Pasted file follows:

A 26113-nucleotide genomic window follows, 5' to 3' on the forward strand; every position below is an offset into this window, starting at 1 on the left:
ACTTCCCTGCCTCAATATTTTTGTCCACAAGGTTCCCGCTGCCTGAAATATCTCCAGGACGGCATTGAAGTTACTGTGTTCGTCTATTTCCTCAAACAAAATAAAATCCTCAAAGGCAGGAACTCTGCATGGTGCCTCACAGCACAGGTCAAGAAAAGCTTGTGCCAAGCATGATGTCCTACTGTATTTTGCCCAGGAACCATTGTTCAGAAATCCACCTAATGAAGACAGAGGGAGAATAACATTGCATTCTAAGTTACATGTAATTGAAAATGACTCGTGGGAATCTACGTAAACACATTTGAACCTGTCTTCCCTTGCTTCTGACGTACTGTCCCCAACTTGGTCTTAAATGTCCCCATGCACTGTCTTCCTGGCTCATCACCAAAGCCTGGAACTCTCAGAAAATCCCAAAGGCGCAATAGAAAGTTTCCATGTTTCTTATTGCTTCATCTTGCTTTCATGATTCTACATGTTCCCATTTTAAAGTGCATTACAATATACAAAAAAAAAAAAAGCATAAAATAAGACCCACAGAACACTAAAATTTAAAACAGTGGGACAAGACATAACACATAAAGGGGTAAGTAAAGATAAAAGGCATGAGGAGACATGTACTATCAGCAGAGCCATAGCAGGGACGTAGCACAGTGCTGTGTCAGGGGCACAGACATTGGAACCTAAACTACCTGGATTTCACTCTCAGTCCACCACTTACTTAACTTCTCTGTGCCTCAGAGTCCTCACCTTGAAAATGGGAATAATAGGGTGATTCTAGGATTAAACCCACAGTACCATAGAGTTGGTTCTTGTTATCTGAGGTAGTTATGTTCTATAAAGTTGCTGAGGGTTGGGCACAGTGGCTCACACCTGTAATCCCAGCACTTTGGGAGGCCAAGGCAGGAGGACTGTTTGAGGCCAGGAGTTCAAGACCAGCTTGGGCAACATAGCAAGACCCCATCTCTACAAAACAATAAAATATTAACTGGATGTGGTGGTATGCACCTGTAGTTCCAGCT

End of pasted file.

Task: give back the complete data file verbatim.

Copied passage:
A 26113-nucleotide genomic window follows, 5' to 3' on the forward strand; every position below is an offset into this window, starting at 1 on the left:
ACTTCCCTGCCTCAATATTTTTGTCCACAAGGTTCCCGCTGCCTGAAATATCTCCAGGACGGCATTGAAGTTACTGTGTTCGTCTATTTCCTCAAACAAAATAAAATCCTCAAAGGCAGGAACTCTGCATGGTGCCTCACAGCACAGGTCAAGAAAAGCTTGTGCCAAGCATGATGTCCTACTGTATTTTGCCCAGGAACCATTGTTCAGAAATCCACCTAATGAAGACAGAGGGAGAATAACATTGCATTCTAAGTTACATGTAATTGAAAATGACTCGTGGGAATCTACGTAAACACATTTGAACCTGTCTTCCCTTGCTTCTGACGTACTGTCCCCAACTTGGTCTTAAATGTCCCCATGCACTGTCTTCCTGGCTCATCACCAAAGCCTGGAACTCTCAGAAAATCCCAAAGGCGCAATAGAAAGTTTCCATGTTTCTTATTGCTTCATCTTGCTTTCATGATTCTACATGTTCCCATTTTAAAGTGCATTACAATATACAAAAAAAAAAAAAGCATAAAATAAGACCCACAGAACACTAAAATTTAAAACAGTGGGACAAGACATAACACATAAAGGGGTAAGTAAAGATAAAAGGCATGAGGAGACATGTACTATCAGCAGAGCCATAGCAGGGACGTAGCACAGTGCTGTGTCAGGGGCACAGACATTGGAACCTAAACTACCTGGATTTCACTCTCAGTCCACCACTTACTTAACTTCTCTGTGCCTCAGAGTCCTCACCTTGAAAATGGGAATAATAGGGTGATTCTAGGATTAAACCCACAGTACCATAGAGTTGGTTCTTGTTATCTGAGGTAGTTATGTTCTATAAAGTTGCTGAGGGTTGGGCACAGTGGCTCACACCTGTAATCCCAGCACTTTGGGAGGCCAAGGCAGGAGGACTGTTTGAGGCCAGGAGTTCAAGACCAGCTTGGGCAACATAGCAAGACCCCATCTCTACAAAACAATAAAATATTAACTGGATGTGGTGGTATGCACCTGTAGTTCCAGCT